The cascade of care to prevent mother-to-child transmission in Rio de Janeiro, Brazil, 1996-2013: improving but still some way to go.

Hofer, Cristina Barroso; Egger, Matthias; Davies, Mary-Ann; Frota, Ana Cristina Cisne; de Oliveira, Ricardo Hugo; Abreu, Thalita Fernandes; Araújo, Lúcia Evangelista; Witthlin, Bernardo Bastos; Carvalho, Alice Weber; Cordeiro, Janaína Rivas; Lima, Giulia Pasqualini; Keiser, Olivia (2017). The cascade of care to prevent mother-to-child transmission in Rio de Janeiro, Brazil, 1996-2013: improving but still some way to go. Tropical medicine and international health TM&IH, 22(10), pp. 1266-1274. Blackwell Science 10.1111/tmi.12925

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OBJECTIVE To describe the cascade of care to HIV mother-to-child transmission (PMTCT) in a Rio de Janeiro reference paediatric clinic and evaluate the main factors possibly associated with HIV transmission. METHODS Data on antenatal care (ANC), perinatal and neonatal assistance to HIV-infected and HIV-exposed but uninfected children assisted in the clinic from 1996 to 2013 were collected. The cascade of care was graphically demonstrated, and possible factors associated with HIV infection were described using regression models for bivariate and multivariate analysis. We imputed missing values of explanatory variables for the final model. RESULTS A total of 989 children were included in the analysis: 211 were HIV and 778 HEU. Graphically, the HIV PMTCT cascade of care improved from 1996/2000 to the later periods, but not from 2001/2006 to 2007/2013. The main factor independently associated with the HIV infection over time was breastfeeding. In the period 1996/2000, the lack of antiretroviral use during labour was associated HIV transmission. While in 2001/2007, other modes of delivery but elective Caesarean section, and lack of maternal antiretroviral use during ANC were associated with HIV transmission. In the last period, the main factor associated with transmission was the lack of maternal ANC. CONCLUSIONS The HIV PMTCT cascade improved over time, but HIV vertical transmission remains a problem, and better access to ANC is needed.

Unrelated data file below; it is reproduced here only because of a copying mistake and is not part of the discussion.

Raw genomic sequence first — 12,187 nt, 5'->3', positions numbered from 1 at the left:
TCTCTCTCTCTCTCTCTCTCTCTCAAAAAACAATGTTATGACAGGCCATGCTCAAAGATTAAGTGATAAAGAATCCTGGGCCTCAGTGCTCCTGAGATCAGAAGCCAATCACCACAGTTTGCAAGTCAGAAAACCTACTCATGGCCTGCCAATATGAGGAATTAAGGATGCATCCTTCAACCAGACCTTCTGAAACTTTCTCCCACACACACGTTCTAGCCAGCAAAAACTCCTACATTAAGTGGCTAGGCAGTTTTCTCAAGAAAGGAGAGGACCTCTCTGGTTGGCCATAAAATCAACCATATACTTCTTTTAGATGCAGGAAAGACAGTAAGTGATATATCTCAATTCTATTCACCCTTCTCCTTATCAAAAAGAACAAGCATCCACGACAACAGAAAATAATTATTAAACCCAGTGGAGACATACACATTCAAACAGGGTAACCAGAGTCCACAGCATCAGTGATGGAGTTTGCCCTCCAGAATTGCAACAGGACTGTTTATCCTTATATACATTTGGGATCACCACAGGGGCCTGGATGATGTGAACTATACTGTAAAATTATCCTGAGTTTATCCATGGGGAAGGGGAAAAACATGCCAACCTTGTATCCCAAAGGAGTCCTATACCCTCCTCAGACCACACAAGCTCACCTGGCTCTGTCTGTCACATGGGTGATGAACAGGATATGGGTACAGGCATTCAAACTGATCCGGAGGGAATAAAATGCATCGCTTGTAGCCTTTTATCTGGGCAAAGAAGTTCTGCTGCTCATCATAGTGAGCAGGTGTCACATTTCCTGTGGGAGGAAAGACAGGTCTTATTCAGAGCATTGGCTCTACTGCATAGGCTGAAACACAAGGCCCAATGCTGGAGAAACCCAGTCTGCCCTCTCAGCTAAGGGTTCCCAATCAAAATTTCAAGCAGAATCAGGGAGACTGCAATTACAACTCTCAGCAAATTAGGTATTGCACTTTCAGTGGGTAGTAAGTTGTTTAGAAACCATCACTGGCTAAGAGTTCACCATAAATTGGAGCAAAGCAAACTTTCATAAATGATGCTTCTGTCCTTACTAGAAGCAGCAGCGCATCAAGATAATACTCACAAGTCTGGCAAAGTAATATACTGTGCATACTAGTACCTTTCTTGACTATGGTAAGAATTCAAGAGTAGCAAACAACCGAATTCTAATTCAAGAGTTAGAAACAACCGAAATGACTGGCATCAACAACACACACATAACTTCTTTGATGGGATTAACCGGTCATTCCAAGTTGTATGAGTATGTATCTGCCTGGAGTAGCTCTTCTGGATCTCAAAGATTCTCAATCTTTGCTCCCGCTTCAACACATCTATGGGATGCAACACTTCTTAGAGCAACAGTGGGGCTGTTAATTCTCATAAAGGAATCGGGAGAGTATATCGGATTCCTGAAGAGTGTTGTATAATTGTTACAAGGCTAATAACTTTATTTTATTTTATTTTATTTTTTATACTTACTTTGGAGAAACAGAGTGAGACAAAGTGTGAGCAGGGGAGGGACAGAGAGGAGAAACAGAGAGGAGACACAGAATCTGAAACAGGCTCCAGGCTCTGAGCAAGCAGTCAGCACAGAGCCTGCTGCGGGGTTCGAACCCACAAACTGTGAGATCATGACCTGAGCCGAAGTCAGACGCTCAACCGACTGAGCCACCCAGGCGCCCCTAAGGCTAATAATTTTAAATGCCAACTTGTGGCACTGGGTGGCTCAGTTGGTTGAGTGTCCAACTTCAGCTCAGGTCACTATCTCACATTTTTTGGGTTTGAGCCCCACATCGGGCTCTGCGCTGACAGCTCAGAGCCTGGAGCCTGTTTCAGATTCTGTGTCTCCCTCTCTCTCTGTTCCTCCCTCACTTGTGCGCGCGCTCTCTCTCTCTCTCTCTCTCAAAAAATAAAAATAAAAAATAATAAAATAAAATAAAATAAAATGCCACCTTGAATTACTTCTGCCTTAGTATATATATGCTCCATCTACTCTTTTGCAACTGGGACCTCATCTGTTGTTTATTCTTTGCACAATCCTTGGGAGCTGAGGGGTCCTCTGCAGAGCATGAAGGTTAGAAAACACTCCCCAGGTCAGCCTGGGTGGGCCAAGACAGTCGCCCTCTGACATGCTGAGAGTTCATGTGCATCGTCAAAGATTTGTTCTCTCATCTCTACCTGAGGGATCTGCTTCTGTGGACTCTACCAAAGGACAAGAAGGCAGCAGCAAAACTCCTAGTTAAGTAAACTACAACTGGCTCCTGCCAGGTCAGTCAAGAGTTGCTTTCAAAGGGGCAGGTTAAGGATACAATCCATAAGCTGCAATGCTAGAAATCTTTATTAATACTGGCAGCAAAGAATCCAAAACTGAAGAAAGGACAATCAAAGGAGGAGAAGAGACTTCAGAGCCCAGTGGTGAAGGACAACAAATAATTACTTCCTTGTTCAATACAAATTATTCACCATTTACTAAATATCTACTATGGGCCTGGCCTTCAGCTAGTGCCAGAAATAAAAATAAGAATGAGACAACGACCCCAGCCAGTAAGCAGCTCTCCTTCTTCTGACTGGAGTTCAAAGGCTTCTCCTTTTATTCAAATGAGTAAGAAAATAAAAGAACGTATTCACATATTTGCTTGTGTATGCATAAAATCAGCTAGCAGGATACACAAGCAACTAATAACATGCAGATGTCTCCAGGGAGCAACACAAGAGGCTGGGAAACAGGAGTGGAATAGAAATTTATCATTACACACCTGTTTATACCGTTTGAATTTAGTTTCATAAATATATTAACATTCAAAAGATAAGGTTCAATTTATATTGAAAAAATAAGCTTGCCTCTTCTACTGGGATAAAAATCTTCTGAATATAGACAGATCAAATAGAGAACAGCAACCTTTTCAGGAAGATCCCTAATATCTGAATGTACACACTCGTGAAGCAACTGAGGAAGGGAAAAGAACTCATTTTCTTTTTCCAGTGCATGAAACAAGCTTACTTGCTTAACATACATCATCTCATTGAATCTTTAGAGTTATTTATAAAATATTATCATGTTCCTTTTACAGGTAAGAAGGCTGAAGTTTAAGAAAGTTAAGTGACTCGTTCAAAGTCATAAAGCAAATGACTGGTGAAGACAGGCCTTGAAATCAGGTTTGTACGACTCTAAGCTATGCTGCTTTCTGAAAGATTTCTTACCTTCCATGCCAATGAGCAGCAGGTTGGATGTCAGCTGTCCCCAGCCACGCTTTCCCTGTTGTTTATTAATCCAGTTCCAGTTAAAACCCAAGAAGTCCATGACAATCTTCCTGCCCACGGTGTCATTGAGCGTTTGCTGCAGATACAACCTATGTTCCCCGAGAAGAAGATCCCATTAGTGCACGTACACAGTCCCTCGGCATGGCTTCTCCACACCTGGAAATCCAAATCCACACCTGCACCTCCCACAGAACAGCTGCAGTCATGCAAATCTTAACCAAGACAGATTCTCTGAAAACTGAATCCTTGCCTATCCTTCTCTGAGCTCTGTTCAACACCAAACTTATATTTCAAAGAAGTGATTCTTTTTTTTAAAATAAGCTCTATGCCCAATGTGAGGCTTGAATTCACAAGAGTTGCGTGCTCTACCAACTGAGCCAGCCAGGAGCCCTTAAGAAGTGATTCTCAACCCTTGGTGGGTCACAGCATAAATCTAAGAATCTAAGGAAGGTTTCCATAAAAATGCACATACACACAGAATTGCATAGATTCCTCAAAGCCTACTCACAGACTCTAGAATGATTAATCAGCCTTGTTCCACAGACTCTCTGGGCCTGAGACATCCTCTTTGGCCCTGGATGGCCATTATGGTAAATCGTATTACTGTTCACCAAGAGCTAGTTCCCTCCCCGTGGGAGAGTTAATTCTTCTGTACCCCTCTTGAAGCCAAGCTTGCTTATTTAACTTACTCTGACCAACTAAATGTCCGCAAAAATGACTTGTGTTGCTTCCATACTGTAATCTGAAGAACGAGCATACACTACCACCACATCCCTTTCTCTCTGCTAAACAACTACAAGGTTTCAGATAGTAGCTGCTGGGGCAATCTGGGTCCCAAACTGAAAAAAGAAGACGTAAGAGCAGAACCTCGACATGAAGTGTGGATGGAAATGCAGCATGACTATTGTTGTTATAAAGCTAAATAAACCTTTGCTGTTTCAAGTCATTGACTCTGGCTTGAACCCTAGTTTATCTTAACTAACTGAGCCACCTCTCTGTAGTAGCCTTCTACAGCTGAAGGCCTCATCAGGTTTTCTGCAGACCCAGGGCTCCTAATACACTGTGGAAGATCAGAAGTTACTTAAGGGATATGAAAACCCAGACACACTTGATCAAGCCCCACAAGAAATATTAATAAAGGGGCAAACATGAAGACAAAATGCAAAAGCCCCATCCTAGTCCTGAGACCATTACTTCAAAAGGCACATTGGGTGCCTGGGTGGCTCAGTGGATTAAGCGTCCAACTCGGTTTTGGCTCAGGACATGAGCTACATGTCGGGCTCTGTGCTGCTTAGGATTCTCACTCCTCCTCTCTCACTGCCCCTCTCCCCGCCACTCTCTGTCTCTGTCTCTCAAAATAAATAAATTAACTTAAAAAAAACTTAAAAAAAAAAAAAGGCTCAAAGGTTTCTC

Item Type:

Journal Article (Original Article)

Division/Institute:

04 Faculty of Medicine > Pre-clinic Human Medicine > Institute of Social and Preventive Medicine

UniBE Contributor:

Egger, Matthias and Keiser, Olivia

Subjects:

600 Technology > 610 Medicine & health
300 Social sciences, sociology & anthropology > 360 Social problems & social services

ISSN:

1360-2276

Publisher:

Blackwell Science

Language:

English

Submitter:

Tanya Karrer

Date Deposited:

15 Feb 2018 10:21

Last Modified:

23 Oct 2019 04:23

Publisher DOI:

10.1111/tmi.12925

PubMed ID:

28707345

Uncontrolled Keywords:

HIV VIH Rio de Janeiro cascada cascade children enfants maternal-to-child transmission niños transmisión madre-hijo transmission mère-enfant

BORIS DOI:

10.7892/boris.109593

URI:

https://boris.unibe.ch/id/eprint/109593

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